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Efficient ML-Based Performance Estimation Approach across Different Microarchitectures for RISC-V Processors

Weiyan Zhang; Mehran Goli; Muhammad Hassan; Rolf Drechsler
In: Euromicro Conference Series on Digital System Design (DSD). Euromicro Conference on Digital System Design (DSD-2023), September 6-8, Durres, Albania, 2023.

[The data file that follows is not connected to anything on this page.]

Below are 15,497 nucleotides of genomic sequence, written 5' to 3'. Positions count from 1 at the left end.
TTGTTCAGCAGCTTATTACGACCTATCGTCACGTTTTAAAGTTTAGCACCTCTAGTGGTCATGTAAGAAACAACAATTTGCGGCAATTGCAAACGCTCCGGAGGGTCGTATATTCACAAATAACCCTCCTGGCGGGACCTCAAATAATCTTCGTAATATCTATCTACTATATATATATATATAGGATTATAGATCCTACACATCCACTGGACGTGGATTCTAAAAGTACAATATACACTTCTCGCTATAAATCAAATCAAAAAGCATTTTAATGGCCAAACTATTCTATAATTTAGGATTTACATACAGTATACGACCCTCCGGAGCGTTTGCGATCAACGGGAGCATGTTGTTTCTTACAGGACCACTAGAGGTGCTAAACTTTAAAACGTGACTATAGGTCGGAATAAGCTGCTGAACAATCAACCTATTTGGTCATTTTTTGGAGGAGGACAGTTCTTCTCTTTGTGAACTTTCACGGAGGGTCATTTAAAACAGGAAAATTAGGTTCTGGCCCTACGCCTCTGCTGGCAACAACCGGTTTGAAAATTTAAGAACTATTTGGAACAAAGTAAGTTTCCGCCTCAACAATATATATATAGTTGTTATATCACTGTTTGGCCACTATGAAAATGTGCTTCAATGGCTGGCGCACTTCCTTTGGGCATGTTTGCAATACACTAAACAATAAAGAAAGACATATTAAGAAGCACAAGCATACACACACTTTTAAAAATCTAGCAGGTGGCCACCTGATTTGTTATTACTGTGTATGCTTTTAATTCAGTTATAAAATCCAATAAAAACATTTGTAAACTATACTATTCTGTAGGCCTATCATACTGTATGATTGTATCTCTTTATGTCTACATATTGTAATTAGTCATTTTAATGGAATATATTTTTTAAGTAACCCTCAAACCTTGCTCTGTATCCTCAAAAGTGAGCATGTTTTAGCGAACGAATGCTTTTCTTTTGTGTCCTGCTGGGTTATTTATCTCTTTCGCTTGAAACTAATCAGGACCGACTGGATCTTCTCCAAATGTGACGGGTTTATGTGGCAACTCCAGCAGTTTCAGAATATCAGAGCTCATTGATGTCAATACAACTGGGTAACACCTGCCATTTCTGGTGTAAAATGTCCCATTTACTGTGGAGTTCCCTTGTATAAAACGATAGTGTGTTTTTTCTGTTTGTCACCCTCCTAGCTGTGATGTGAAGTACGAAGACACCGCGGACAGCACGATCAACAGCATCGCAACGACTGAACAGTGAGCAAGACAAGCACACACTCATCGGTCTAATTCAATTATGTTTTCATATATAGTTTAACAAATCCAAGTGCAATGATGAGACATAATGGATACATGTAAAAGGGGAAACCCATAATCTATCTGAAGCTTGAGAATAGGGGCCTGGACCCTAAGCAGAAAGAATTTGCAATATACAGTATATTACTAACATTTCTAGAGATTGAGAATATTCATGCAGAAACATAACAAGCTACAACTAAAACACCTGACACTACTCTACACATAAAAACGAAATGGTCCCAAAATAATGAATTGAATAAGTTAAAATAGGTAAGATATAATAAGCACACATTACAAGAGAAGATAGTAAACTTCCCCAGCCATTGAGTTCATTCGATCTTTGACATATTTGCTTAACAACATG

High-level performance estimation using Machine Learning (ML) can significantly facilitate the exploration of a wide range of processor microarchitecture solutions at the early stage. Moreover, for the selected microarchitecture, it can remarkably accelerate the software optimization step. Recently, ML has been successfully applied to estimate performance, in particular the clock cycles, for various microarchitecture implementations. However, this is clearly not sufficient as the modern processor microarchitectures are complex and require deeper insights into microarchitectural behaviors for better high performance estimation. In this context, finding an accurate and fast approach that can support performance estimation of various microarchitecture implementations of RISC-V Instruction Set Architecture (ISA) is very challenging. In this paper, we go beyond performance estimation based on clock cycles, i.e., we expand on ML techniques to estimate microarchitectural behaviors. We propose a novel approach based on ML to estimate the performance of embedded software on RISC-V processors across different microarchitectures. Our approach leverages a fast functional simulator, cycle-accurate Register Transfer Level (RTL) implementations, and ML techniques to generate Predictive Models (PMs) that provide accurate performance estimation while maintaining fast simulation time. In addition to measuring the clock cycles, we also provide insights into the microarchitectural behavior of different microarchitectures by estimating cache misses/hits, branch prediction behavior, and memory dependencies. Experimental results on four real-world cycle-accurate implementations of RISC-V ISA with different microarchitectures at RTL show that using the proposed approach leads to a huge performance boost up to 2261.4× compared to RTL simulations with an average prediction error 0.4%.